Research Highlights:

  • Research shows an annual flu shot is an easy and inexpensive way to prevent illness and death in people with heart disease.
  • A new study shows nearly one in three people with heart disease don’t get a flu shot each year.

Embargoed until 4 a.m. CT/5 a.m. ET Monday, Nov. 11, 2019

DALLAS, Nov. 11, 2019 — An annual flu vaccination is inexpensive, easy and proven to prevent illness and death in people with heart disease, however, almost 1 in 3 patients skip the flu shot, according to preliminary research to be presented at the American Heart Association’s Scientific Sessions 2019 — November 16-18 in Philadelphia. The Association’s Scientific Sessions is an annual, premier global exchange of the latest advances in cardiovascular science for researchers and clinicians.

The vaccine rates are worse among the uninsured and those who lack regular medical care.

“Patients need to be educated about the benefits of the flu vaccination,” said lead study author Gowtham Rama Harsha Grandhi, M.B.B.S., M.P.H., an internal medicine resident physician at MedStar Health in Baltimore. “People with heart disease are at higher risk of medical complications or death from the flu.”

Researchers examined vaccination rates in more than 15,000 people age 40 and older who had experienced a heart attack, stroke or had other conditions related to clogged arteries. All were participants in the national Medical Expenditure Panel Survey between 2008 and 2015. Researchers found:

  • Almost 1 in 3 had not been vaccinated against the flu in the past year;

  • Of those who had insurance and a regular source of medical care, almost 30% hadn’t been vaccinated for flu; and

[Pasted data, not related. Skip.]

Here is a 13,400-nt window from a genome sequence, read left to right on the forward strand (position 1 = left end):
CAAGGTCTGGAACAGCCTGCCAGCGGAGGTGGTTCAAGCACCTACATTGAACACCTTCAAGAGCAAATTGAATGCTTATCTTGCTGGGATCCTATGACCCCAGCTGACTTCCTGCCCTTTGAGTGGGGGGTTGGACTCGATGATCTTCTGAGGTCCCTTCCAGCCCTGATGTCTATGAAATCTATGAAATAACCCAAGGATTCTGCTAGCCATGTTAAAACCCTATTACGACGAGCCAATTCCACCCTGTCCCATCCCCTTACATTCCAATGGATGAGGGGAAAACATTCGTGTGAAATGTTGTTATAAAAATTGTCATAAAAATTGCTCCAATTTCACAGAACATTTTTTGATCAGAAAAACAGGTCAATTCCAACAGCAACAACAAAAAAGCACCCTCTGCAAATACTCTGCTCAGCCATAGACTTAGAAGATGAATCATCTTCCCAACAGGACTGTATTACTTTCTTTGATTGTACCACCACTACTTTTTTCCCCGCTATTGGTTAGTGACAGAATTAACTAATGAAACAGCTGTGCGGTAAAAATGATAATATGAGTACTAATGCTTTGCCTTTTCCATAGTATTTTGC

• Uninsured, low-income individuals had the highest rate of non-vaccination at 65%.

“Our study sheds light on key inequalities related to disparities in flu vaccination rates. We hope that flu vaccinations among heart disease patients becomes an integral part of quality of care measures and will facilitate processes to limit these unintended care gaps among the most vulnerable in our society” said senior author Khurram Nasir, M.D., M.P.H., M.Sc., chief of Cardiovascular Prevention & director of Outcome Research at Houston Methodist. “Future studies should put emphasis on patient and health system factors driving these disparities and practical interventions to overcome these challenges”.

“Cardiologists, primary care doctors and other clinicians need to have a conversation about flu vaccination well in advance of the onset of flu season to encourage patients to have routine follow-up appointments early in the flu season. Additionally, they should be offering vaccination and possibly providing walk-in appointments for flu vaccination at their centers,” Grandhi said.

Because information on medical conditions and vaccination history was obtained through surveys and not verified with medical records, inaccuracies in patient recall might have influenced the results. In addition, the study was not able to analyze the vaccination rates in young adults because there weren’t enough survey participants in the 18-39 age group who had heart disease.

According to the American Heart Association’s Chief Medical Officer for Prevention, Eduardo Sanchez, M.D., M.P.H., FAAFP, this study provides additional merit for a new Association project.